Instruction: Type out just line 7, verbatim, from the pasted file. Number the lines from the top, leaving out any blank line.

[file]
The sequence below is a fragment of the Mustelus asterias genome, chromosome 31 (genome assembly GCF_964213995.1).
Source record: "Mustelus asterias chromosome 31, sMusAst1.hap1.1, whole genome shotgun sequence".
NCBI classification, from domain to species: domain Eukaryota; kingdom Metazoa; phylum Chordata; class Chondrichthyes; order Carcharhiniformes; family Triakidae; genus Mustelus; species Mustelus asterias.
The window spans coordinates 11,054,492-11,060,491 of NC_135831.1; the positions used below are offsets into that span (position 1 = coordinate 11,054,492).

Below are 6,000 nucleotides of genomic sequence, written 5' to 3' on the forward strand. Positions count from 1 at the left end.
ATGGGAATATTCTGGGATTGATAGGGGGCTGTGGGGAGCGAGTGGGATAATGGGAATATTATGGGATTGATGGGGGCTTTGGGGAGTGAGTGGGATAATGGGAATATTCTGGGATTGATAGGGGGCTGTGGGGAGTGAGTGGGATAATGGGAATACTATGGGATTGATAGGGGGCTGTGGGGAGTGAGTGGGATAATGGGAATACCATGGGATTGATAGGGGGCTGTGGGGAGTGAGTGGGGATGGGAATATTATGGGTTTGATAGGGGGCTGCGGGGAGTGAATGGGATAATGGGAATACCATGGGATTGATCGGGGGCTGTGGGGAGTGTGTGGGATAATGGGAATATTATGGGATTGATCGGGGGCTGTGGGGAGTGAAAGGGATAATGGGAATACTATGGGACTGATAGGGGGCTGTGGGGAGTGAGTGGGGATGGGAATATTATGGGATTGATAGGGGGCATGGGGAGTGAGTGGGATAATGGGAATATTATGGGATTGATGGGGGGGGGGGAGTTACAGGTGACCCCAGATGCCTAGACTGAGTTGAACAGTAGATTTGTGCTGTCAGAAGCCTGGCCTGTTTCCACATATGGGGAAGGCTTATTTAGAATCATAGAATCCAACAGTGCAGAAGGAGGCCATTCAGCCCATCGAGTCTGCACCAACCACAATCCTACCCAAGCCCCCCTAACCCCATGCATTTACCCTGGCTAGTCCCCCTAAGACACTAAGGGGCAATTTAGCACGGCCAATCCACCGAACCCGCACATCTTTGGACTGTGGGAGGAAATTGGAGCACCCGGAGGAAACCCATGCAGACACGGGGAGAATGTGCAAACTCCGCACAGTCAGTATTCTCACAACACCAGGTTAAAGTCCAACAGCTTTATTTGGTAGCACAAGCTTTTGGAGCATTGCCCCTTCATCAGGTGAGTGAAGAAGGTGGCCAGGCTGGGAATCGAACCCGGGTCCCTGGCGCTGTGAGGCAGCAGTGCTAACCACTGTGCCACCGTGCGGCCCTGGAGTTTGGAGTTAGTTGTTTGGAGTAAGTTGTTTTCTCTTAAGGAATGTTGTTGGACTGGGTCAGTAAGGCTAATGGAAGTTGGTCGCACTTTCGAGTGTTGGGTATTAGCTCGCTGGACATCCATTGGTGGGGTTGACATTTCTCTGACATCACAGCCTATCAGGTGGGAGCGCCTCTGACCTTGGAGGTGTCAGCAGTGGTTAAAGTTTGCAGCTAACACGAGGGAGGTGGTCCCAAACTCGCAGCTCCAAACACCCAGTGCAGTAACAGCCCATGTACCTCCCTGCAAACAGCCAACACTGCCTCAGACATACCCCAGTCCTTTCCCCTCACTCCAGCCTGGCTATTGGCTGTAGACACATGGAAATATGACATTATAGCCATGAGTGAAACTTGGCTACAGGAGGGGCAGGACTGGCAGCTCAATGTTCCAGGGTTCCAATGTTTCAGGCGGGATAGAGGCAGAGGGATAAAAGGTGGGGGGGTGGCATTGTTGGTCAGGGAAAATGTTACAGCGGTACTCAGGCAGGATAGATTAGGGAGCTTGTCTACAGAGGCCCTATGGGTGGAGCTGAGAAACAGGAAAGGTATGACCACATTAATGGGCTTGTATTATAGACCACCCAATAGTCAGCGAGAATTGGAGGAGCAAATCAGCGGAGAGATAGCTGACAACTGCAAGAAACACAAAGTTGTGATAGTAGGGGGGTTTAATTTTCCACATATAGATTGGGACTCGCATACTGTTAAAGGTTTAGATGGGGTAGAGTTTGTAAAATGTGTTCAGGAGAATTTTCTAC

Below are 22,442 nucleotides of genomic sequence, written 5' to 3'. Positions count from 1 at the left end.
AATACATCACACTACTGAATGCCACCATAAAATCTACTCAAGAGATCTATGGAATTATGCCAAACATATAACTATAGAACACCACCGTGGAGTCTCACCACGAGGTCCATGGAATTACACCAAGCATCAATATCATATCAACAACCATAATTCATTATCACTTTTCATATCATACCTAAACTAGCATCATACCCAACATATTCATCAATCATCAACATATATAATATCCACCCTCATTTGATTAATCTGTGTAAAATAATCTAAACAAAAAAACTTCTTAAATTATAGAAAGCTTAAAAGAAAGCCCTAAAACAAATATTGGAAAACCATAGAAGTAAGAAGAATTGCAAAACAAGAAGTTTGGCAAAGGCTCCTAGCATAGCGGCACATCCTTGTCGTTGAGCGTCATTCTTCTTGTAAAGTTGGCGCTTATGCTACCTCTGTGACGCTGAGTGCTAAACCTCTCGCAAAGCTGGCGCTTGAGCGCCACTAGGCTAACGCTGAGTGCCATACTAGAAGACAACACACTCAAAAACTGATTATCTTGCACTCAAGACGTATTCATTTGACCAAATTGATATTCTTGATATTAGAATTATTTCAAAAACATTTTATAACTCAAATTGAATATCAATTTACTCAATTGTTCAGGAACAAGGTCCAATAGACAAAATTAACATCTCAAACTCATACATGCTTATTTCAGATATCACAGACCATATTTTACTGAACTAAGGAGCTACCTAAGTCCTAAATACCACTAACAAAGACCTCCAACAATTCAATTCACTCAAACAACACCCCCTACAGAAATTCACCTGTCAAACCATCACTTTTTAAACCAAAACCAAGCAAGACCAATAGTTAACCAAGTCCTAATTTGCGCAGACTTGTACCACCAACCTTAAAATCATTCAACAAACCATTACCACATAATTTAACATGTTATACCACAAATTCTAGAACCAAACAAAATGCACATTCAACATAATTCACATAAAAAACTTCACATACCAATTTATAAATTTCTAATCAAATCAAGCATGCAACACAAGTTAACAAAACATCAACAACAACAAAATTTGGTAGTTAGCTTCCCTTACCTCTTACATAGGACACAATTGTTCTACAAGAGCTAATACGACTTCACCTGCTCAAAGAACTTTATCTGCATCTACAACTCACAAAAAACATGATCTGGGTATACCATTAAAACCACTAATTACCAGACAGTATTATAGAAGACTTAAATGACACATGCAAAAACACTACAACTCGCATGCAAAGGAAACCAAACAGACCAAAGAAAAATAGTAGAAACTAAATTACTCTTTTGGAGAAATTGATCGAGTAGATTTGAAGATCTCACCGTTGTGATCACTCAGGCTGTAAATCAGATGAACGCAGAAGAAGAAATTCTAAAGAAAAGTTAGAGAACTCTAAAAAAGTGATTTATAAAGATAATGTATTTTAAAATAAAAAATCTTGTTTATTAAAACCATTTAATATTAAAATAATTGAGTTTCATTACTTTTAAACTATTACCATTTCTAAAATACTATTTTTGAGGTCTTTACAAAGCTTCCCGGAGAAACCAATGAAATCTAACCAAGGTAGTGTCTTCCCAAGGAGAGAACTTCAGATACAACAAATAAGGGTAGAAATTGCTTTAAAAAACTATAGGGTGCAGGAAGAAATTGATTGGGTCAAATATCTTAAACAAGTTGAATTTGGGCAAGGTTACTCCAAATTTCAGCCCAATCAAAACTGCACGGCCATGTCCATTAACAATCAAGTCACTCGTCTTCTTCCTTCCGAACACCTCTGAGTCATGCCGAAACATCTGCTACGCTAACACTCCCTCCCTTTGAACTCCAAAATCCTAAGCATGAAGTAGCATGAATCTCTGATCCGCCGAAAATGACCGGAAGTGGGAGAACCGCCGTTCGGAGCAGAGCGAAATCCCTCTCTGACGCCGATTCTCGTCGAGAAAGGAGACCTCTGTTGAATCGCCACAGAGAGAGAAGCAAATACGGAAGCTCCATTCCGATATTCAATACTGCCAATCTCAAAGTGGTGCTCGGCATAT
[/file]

Below are 22,442 nucleotides of genomic sequence, written 5' to 3'. Positions count from 1 at the left end.